hms iron duke

hms iron duke

Monday, 20 May 2013

Hollande’s Europe

Alphen, Netherlands.  20 May. “It is my responsibility as a leader of a founder member of the European pull Europe out of this torpor that has gripped it, and to reduce people’s disenchantment with it.  If Europe stays in the state it is in now, it could be the end of the project”.  Europe owes French President Francois Hollande a deep debt of gratitude.  His call for an “economic government” for the Eurozone with its own budget, the right to borrow, a harmonized tax system and a full-time president was the first really honest statement of intent by one of Europe’s big leaders. The federal cat is now out of the Euro bag.  President Hollande has also revealed for what it is the nonsense being peddled by those who argue that Britain’s relationship with much of the rest of Europe is about this EU or simply a matter of economics.  It is about Britain’s relationship with Hollande’s Europe, a future federalised EU vitally-needed to preserve the Euro.  As we approach Le Crunch is there any way a just balance can be found between Hollande’s and Cameron’s very different visions for Europe?
President Hollande faces three major roadblocks before he realises his “Europe”.  Berlin buys into much of what Hollande suggests, at least in theory.  However, Chancellor Merkel still believes she can prevent the British and French extremes from pulling the EU apart.  She is also fully aware that behind President Hollande’s call is not simply a vision of Europe long a dream of those on the Mitterand Left of French politics.  It also reflects a Paris desperate to get the German, Dutch and other northern Europeans to bear the burden for French public debt.  The German people will not accept debt mutualisation without fiscal and budgetary discipline and that means massive structural economic and political reforms.  That in effect is precisely what President Hollande is offering Berlin.
If Berlin accepts the offer then Eurozone governments will need first to overcome deep public dissatisfaction with both the EU and the political elite.  Recent Eurobarometer data demonstrates the gravity of the crisis.  Since 2008 trust in the EU has crashed from 20 to -29 polling points in Germany, 30 to -22 points in Italy, from 42 to -52 points in Spain, and from 50 to 6 points in Poland.  Critically, the polls have moved from 10 to -22 points in France, which is clearly of deep concern to President Hollande.  Not surprisingly support in Britain has shifted from a heady -13 to a relationship-busting -49.   It is unclear whether this data reflects dissatisfaction with the way the crisis has been handled or something deeper; that the European nation-state actually still matters to its citizens.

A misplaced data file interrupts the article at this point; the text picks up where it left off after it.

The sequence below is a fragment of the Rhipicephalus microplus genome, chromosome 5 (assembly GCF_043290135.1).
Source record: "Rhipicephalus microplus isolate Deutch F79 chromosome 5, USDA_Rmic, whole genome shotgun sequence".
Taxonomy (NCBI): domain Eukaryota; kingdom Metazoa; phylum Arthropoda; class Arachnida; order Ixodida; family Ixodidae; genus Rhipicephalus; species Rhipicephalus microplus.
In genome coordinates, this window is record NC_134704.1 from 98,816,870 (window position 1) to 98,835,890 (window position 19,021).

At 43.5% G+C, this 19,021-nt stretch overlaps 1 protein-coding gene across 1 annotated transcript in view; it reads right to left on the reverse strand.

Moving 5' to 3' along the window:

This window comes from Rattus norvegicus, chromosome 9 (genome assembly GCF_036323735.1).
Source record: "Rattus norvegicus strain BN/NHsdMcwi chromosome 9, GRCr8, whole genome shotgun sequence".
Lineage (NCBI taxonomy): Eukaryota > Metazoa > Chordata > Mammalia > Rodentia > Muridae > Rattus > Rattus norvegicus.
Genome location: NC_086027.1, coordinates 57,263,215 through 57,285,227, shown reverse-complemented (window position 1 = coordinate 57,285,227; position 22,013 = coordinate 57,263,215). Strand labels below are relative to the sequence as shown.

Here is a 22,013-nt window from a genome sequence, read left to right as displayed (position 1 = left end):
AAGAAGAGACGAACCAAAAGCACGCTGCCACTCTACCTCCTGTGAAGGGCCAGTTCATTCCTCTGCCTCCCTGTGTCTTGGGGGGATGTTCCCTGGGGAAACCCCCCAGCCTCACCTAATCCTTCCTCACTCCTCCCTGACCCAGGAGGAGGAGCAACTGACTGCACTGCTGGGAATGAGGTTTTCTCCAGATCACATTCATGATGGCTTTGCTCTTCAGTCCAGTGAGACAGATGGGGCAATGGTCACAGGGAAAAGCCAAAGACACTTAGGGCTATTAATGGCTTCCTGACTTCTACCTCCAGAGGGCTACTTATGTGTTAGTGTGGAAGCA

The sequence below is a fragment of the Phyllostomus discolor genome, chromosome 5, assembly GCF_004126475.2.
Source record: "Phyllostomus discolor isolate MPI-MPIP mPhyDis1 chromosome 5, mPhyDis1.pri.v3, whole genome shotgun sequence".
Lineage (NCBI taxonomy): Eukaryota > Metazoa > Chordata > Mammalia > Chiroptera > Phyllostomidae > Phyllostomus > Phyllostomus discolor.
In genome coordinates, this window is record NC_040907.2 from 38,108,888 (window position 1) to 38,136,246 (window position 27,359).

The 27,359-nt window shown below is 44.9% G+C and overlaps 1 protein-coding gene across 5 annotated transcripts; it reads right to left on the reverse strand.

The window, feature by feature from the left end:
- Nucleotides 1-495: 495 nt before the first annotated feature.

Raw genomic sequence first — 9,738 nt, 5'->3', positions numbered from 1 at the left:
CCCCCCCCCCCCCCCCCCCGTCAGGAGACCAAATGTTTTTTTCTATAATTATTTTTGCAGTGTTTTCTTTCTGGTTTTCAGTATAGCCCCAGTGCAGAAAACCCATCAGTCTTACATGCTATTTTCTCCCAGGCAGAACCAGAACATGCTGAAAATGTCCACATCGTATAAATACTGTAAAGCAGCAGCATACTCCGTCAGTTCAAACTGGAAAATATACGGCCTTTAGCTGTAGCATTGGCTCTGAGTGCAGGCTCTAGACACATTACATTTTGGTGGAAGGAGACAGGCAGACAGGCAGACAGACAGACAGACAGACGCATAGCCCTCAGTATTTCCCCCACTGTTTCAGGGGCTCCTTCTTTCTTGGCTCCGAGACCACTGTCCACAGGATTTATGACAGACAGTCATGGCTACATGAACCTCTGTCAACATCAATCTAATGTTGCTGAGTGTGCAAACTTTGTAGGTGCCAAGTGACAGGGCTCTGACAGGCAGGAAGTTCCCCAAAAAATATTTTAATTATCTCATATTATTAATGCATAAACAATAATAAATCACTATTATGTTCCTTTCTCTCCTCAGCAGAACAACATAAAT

For David Cameron President Hollande’s timing could not have been worse, which may of course explain it.  The Hollande speech came a day after Cameron suffered the worst parliamentary revolt over Europe of any sitting prime minister.  Cameron is now in full EU crisis mode.  Hollande has also made it much harder for Cameron to negotiate a “new relationship” for Britain with the EU.  Indeed, implicit in President Hollande’s offer to Berlin is another mug's deal for London; even less influence for the same if not more massive cost.  This makes a mockery of London’s mantra that Britain’s relationship is not about to change fundamentally.  Even if London does precisely nothing Britain’s relationship with the EU will change fundamentally and not for the better. 
So can a “new relationship” be forged?  Cameron believes he has allies in both Berlin and The Hague.  However, they are inside the Euro and Britain is not.  With the best will in the world it is hard to see what deal could be struck amenable to a power centralising Eurozone and to a power repatriation-seeking Britain – one camp which wants a super-Brussels and one state that seeks a mini-Brussels.  Unless that is those EU member-states outside the Eurozone are firmly embedded in an EU-US Trade and Investment Partnership Agreement.  Such an agreement would be a real game-changer and which explains Cameron’s visit last week to Washington.   In effect a huge single market would balance a large currency union.  However, Cameron should not hold his breath.  One of my well-placed Washington sources tells me that the Obama Administration is only playing with this idea, it has little support in Congress and that part of the reason for floating this is to help Cameron see off his rebellious back-benchers.
Cameron, Hollande and Merkel should at least be given the chance to strike this new balance but they had better get on with it.  If not President Hollande is right – the EU and the Eurozone will become one and the same thing and those in the twilight zone between the Eurozone and an exit will find themselves in a strategic, political and economic no man’s land, which apparently is where the Obama administration now wants to cast Britain. So much for the Special Relationship! Why can Americans never 'get' Europe? 

In other words the Eurozone either integrates or disintegrates.  If the latter then the Euro fails and it is hasta la vista EU!
Je dois vous remercie, Monsieur le President!
Julian Lindley-French

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